Saturday, September 29, 2012

Preschool Regrets by Alexandra Kuykendall, mom of four

I sat in the classroom on what felt like a doll-sized chair, my knees up to my ears with the heavy three-ring binder on my lap. I didn’t have to open it to know it was full of school policies (read: expectations for parents to give in many ways) and class rosters. It was preschool orientation. What am I doing here? I asked myself. I quickly counted six years of preschool mothering under my belt. Like I need to be taught how to have a child in preschool.

And this was not just for any preschool. This was our neighborhood cooperative preschool. Despite the three minute drive from our house and the perfect Tuesday/Thursday afternoon class schedule, I was beginning to regret my decision to return to this school where the expectations felt like a second job.
"Helping in the classroom
had sounded quite manageable
months ago."

The classroom helping requirement felt daunting. Once a month I would have to figure out somewhere to send the baby so I could help in my 3-year old’s classroom. Helping in the classroom had sounded quite manageable months ago. What’s one afternoon a month? I’d thought. But I also knew from experience come November with sick siblings home from school and Christmas errands, I’d be resenting the classroom requirement. Why did I sign up for this?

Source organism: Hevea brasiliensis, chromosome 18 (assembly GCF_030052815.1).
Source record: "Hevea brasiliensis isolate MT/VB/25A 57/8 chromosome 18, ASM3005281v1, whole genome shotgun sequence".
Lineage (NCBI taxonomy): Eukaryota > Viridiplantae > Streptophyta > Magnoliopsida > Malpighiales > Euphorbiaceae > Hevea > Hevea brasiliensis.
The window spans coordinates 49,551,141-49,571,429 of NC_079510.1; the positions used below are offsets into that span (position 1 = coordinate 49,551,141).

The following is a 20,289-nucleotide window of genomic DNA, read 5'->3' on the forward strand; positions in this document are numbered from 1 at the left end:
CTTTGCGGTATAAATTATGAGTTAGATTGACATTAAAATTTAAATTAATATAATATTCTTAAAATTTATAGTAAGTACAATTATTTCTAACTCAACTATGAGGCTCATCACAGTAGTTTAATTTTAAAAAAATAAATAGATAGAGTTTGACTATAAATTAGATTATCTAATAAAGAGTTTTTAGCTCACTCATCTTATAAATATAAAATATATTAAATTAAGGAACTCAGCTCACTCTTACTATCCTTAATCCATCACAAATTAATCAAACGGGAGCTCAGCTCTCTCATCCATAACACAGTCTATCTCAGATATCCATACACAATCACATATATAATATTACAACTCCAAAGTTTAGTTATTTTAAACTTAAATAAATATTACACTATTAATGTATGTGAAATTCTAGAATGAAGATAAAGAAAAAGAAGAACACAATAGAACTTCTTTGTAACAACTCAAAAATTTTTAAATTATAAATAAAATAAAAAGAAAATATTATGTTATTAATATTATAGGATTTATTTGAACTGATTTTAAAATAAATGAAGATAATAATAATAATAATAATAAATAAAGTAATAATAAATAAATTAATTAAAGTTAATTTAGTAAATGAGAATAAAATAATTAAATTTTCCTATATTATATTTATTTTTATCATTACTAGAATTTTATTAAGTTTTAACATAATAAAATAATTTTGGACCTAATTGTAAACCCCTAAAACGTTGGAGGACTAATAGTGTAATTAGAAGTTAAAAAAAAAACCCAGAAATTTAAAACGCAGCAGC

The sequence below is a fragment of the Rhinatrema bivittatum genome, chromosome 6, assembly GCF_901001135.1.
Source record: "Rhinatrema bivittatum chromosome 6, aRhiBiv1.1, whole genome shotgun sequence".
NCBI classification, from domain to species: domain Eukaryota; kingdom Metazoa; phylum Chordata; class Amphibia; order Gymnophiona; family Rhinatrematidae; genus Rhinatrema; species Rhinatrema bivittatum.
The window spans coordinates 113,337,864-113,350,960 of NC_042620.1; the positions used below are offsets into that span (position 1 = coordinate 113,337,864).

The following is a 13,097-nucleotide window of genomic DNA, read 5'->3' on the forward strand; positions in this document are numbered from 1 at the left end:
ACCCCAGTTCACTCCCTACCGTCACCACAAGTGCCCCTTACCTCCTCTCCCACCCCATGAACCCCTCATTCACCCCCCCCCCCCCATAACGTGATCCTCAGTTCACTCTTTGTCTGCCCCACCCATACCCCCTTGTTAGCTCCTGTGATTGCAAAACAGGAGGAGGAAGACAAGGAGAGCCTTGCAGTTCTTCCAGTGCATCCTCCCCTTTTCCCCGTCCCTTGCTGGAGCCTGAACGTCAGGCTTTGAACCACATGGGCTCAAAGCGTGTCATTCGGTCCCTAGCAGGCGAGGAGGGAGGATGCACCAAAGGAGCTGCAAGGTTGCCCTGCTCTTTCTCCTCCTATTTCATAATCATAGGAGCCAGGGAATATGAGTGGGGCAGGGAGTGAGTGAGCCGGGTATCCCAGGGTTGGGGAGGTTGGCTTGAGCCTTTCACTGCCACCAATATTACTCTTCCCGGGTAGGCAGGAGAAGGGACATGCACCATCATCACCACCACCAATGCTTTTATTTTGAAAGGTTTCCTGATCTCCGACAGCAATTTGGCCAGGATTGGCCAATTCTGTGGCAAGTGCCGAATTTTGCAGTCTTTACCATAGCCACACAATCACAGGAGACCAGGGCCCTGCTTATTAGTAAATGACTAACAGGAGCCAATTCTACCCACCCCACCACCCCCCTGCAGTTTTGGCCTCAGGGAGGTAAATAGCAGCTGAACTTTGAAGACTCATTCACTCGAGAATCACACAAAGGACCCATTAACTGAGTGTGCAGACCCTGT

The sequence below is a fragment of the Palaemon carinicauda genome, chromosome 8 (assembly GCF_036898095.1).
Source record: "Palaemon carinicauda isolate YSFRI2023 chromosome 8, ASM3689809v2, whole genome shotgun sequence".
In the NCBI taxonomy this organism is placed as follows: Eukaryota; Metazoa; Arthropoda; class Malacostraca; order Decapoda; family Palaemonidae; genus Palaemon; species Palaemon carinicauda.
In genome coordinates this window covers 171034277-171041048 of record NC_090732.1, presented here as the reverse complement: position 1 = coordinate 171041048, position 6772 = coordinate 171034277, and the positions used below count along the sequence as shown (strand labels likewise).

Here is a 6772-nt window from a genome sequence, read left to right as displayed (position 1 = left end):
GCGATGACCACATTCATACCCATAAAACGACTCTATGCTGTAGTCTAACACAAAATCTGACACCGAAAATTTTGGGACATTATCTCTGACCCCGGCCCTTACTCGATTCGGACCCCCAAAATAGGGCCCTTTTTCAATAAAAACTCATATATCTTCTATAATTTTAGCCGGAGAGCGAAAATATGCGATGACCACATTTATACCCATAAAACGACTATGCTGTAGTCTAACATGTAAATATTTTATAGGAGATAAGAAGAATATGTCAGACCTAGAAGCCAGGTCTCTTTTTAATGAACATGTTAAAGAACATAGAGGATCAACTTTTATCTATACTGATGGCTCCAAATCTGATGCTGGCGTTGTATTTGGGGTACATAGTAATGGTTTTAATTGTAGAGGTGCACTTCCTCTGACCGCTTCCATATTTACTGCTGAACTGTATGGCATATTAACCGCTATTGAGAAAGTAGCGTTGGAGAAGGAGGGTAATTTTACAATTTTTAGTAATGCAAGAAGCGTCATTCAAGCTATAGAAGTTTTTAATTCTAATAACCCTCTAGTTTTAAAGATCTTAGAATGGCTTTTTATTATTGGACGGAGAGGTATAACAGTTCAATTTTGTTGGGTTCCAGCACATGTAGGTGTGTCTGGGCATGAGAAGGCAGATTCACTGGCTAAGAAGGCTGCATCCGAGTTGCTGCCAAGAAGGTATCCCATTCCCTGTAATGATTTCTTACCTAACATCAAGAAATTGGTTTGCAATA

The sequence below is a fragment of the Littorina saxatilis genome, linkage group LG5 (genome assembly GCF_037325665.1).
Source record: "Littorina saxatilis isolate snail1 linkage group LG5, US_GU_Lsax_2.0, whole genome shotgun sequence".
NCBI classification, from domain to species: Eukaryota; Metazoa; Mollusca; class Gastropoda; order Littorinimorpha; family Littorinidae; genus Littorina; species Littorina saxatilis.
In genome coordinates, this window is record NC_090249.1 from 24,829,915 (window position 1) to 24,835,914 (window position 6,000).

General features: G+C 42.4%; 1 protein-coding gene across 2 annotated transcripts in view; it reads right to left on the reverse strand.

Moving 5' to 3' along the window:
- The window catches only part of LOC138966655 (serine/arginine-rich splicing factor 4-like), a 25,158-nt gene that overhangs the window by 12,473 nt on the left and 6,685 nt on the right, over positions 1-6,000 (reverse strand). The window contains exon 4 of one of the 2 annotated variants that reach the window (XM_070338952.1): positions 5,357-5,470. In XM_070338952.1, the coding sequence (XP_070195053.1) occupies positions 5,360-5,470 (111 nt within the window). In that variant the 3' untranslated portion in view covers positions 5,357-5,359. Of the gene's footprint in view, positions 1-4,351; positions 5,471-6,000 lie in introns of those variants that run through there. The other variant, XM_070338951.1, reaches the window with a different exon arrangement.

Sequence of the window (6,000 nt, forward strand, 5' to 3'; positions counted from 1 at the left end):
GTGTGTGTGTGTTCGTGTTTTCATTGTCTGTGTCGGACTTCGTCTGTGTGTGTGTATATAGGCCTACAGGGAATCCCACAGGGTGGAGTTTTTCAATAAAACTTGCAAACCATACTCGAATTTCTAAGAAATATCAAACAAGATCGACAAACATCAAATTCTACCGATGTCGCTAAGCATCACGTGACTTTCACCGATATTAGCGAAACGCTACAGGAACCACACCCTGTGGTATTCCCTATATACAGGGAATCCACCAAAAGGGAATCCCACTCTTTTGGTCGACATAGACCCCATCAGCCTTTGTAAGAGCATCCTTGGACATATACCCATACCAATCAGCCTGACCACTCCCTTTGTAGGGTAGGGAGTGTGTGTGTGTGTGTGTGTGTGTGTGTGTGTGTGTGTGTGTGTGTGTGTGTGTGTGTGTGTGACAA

But as well as I knew the scrambling involved to make classroom aiding work, I also knew how happy I was each time I helped. Sitting with my knees up to my ears I remembered as each month rolled around with my previous preschoolers how glad I’d been that I’d made time to see my child outside of our familiar home environment. I looked around the room at the easel, the play kitchen area, the reading corner with its bean bag chairs and display of “back to school” themed books and imagined my newest preschooler exploring it all for the first time. The regrets melted away as I readied myself to join her as she took one preschool-sized step into the big world.

Lord, help me to be present in the mothering duties I avoid. Help me to see them as opportunities to grow along with my child.

Alexandra Kuykendall is a writer and editor for MOPS International and regularly blogs at

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